Germans Abolish Car Tax. For Now.

Bertel Schmitt
by Bertel Schmitt
germans abolish car tax for now

Things must be really bad in Deutschland. Before, any German government of any persuasion raised taxes when times were good, and raised them more when times were bad. Debates before important elections usually are about how much taxes should be raised. Imagine McCain saying: “My friends, I will tax you more than that guy.” He’d get the vote in Deutschland. Well, the German government is now worried about auto sales. Scared scheissless is probably the better term. So scared they want to abolish the tax on cars. Totally. Well, at least for a while. And in a discreet green wrapper. Says so in today’s report by the German magazine Der Spiegel. Berlin’s cabinet left it to their Minister of the Environment, Sigmar Gabriel, to give the car crazy Germans the good news this morning: No tax on environmentally friendly cars for the next two years. Zilch. Nada. Nichts. “Environmentally friendly” is defined as compliance with the Euro 5 and Euro 6 norm. Which, for all intents and purposes, means no tax for all new cars coming to the market.

All models sold in Europe after September 1, 2009 must adhere to Euro 5 anyway. Many volume models, from the Audi A3 all the way to the VW Phaeton V6 TDI, do already. To not collide with the German principle of “Gleichbehandlung” (fair treatment– unless when taxing the “Besserverdienende”– the fat cats that make more than the poverty limit), the fine print of the new policy reveals that even an Euro 4 car will be able to drive tax-free for a year. Ke-rist, even the average Chinese CO2-generator-on-wheels survives the Euro 4 test, a stone age norm way back from 2003.

This news is coming on the heels of Brussels signaling that they will back a €40b “soft loan package” for the ailing European car industry. This package also comes in the fashionably green color. The money is earmarked to help the industry meet “ambitious” environmental targets– at least that’s the party line. Our sources quipped that the targets can be met easily, and that the money will be welcome to fund incentive packages. Ein witz, ja?

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  • Martin Schwoerer Martin Schwoerer on Oct 30, 2008

    It won't surprise anybody when I say I think this piece is akin to Joe the Plumber-type hyperbole. The past two German governments have been reducing taxes to a level at which they have been at the OECD average for quite some time. My source for this is the OECD revenue statistics regarding the total tax burdon. Nobody here in Germany has ever won an election with promises to raise taxes. But the electorate is skeptical about voodoo-economic concepts such as trickle-down, or "cut taxes and raise the deficit". Do you blame them? The government is proposing (and only proposing) to suspend taxes on new cars that have up-to-date emissions ratings. That has been done twice in the past, so it's not exactly hot news. And look at the sums we are talking about: a two-liter engined gasoline car rated at Euro 4 currently costs about 140 Euros in taxes per year. So what this bit of news means is that a new-car buyer saves around $400 US -- if the law is actually enacted. And this kind of non-news merits a cheap shot at a foreign country?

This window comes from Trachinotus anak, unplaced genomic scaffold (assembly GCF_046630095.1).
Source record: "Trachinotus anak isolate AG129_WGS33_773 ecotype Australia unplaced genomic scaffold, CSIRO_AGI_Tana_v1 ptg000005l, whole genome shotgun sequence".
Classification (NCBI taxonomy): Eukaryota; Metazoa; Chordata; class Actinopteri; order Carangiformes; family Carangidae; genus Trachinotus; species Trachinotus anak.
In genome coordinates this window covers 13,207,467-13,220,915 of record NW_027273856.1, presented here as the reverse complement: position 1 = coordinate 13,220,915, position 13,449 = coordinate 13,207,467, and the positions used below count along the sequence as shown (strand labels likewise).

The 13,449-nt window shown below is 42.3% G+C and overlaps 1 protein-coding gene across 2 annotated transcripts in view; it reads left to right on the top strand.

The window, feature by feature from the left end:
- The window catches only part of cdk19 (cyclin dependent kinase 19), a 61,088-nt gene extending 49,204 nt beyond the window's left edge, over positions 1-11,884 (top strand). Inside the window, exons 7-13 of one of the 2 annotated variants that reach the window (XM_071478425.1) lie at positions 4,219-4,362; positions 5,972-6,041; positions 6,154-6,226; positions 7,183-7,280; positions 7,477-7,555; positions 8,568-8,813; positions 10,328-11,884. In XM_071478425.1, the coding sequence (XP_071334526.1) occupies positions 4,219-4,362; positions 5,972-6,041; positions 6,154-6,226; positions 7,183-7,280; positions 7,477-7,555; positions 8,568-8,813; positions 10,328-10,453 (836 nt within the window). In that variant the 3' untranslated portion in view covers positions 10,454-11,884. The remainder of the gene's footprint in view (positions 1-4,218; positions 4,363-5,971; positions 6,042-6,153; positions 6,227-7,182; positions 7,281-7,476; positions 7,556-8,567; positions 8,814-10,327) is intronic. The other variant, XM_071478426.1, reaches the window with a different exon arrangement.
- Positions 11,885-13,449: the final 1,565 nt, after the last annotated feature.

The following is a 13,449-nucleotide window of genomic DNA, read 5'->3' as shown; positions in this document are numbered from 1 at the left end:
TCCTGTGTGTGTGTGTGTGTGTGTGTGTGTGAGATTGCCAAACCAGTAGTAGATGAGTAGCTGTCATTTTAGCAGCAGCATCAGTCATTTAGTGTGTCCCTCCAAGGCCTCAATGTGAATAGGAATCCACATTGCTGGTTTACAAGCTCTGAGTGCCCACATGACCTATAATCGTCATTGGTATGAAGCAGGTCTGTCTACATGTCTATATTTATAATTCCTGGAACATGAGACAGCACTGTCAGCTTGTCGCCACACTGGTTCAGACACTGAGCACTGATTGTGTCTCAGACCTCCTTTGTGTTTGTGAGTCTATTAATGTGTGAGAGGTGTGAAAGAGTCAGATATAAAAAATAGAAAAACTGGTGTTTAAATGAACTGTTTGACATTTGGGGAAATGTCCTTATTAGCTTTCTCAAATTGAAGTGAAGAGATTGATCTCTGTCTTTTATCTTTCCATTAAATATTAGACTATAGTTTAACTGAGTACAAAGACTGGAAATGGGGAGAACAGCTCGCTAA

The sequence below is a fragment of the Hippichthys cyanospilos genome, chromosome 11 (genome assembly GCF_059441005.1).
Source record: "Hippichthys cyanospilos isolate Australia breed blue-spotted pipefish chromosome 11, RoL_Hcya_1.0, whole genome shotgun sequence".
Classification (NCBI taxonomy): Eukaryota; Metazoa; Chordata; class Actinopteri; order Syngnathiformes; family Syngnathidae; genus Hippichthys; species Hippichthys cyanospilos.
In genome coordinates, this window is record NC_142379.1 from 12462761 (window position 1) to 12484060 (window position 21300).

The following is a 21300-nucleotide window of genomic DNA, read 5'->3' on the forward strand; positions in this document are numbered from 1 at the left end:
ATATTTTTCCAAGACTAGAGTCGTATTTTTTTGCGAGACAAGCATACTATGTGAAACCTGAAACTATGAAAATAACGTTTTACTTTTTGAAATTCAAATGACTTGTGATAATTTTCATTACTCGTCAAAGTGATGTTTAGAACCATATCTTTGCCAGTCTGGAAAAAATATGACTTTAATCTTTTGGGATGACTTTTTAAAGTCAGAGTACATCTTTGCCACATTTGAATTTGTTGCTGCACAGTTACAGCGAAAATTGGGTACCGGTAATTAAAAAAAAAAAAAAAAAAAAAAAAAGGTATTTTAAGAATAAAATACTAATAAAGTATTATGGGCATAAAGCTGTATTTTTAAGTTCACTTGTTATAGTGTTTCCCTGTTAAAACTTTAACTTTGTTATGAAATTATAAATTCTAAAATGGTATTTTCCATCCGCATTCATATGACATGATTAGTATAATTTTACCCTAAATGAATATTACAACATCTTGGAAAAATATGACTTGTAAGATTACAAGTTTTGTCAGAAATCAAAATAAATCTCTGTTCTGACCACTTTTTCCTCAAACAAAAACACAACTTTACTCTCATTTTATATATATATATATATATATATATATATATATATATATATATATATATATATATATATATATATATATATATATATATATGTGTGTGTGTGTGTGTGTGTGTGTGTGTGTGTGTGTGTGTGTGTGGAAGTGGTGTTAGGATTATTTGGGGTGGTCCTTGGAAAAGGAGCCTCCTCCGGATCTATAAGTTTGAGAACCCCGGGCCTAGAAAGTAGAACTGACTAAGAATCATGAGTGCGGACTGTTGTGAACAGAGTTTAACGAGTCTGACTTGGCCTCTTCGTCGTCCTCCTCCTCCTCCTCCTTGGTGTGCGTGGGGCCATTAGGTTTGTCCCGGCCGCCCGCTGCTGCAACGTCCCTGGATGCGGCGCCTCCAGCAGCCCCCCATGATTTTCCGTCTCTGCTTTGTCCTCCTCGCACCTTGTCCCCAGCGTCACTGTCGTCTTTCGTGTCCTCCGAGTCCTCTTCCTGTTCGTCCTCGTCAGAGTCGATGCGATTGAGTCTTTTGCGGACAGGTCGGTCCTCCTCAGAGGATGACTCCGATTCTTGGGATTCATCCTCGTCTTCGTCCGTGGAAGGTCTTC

• Bertel Schmitt Bertel Schmitt on Oct 30, 2008

    @Martin: Cheap shot, written by a still citizen of same country no less. No wonder I was deported to China .....

  • Tassos The best way to charge is while your car is parked at work, if your employer lets you charge it for free (some do).After that, it's charging at home.Using chargers on a long trip is not only much more expensive than charging at home, and not only does it take 30 minutes or more vs the 5 mins tops to fill a gas tank, but many times with popular trips (eg LA- las Vegas very popular with others, not with me, I despise Las Vegas and the morons who consider it fun to give their hard earned $ to the casino owners), you should expect far more than the 30 min, as you may need to queue up, possibly for hours, until a damned charger becomes free.
  • ToolGuy What a concept.
  • Syke 95% of the time at home, Level 2. Occasionally hit free chargers, usually seems to be ChargePoint. Maybe 1-2% of the time, I'll hit an Electrify America.
  • 28-Cars-Later I would think this is a good thing. Assuming typical Chrysler resale hits the Hornet, its pretty close to an Alfa for less.
  • Luke42 I charge at home whenever I can using a 220V outlet in my garage and a Tesla Mobile Charger.Charging at home is *much* cheaper than DCFCs, and also more convenient. DCFCs are just for roadtrips. Superchargers (and other DCFCs) cost about 3x charging at home, so they're only worth it if you're on a roadtrip.My local grid is also pretty clean -- MISO can be as much as 48% wind + nukes (both zero-emissions) on a good day. A typical day is 1/3rd zero-emissions, 1/3rd NG, and 1/3rd coal.Every EV owner who can charge at home does, because it's the best way to charge.